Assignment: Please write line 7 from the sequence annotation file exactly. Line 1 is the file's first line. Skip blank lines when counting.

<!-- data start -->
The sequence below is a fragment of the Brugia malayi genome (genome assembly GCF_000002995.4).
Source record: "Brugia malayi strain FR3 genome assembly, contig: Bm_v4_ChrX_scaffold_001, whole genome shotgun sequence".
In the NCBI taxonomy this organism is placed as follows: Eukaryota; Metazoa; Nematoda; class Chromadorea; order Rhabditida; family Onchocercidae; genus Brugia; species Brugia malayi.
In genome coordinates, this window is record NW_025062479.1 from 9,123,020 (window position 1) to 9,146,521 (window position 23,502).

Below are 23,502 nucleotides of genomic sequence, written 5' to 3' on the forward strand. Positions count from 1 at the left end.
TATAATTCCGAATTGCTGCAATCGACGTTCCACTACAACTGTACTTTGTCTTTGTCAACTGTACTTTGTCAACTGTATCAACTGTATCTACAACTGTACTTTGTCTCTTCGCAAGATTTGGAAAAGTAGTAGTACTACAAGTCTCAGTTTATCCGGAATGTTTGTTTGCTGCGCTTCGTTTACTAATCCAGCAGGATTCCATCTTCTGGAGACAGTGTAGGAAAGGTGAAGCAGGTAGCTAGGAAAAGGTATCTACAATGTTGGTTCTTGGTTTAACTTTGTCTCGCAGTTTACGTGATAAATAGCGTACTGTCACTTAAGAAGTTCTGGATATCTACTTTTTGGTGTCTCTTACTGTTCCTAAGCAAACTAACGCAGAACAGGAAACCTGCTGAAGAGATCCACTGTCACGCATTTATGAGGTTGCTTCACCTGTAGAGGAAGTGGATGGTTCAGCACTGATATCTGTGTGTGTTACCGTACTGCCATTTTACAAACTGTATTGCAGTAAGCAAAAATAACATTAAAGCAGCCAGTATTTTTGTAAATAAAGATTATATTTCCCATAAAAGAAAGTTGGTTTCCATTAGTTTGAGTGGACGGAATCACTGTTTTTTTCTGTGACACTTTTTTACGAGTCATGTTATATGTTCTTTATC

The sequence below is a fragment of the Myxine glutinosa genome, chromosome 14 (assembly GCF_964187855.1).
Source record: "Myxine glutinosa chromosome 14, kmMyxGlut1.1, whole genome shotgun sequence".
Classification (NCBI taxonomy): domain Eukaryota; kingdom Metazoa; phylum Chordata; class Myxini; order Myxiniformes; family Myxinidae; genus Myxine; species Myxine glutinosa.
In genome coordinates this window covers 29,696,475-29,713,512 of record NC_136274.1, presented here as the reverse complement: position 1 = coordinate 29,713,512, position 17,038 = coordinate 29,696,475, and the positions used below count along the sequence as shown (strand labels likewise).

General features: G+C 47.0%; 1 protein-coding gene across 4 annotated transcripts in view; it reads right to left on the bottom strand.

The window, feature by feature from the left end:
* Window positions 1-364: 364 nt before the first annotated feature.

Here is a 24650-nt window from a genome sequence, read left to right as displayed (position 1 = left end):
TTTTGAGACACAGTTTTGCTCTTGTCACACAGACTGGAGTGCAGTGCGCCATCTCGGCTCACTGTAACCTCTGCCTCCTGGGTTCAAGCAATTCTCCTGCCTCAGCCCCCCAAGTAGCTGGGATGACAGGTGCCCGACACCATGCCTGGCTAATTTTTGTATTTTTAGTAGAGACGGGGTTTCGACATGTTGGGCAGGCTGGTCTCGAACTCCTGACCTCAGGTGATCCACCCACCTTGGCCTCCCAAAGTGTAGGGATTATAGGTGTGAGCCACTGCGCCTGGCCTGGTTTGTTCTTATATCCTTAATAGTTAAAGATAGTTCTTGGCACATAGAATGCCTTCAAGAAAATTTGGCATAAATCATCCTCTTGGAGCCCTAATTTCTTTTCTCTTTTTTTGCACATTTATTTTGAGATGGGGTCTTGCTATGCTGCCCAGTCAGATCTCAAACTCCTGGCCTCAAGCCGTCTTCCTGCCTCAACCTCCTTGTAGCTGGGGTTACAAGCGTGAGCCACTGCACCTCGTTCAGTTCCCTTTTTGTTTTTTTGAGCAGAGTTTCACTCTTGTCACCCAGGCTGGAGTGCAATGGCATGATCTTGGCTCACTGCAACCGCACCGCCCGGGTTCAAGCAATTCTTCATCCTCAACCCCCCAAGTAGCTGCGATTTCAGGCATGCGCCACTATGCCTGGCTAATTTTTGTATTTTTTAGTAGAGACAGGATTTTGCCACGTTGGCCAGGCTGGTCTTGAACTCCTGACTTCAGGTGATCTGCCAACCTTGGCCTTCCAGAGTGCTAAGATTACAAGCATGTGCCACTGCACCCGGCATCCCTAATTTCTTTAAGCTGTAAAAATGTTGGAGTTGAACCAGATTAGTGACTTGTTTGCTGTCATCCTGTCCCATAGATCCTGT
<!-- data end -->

The sequence below is a fragment of the Myxine glutinosa genome, chromosome 14 (assembly GCF_964187855.1).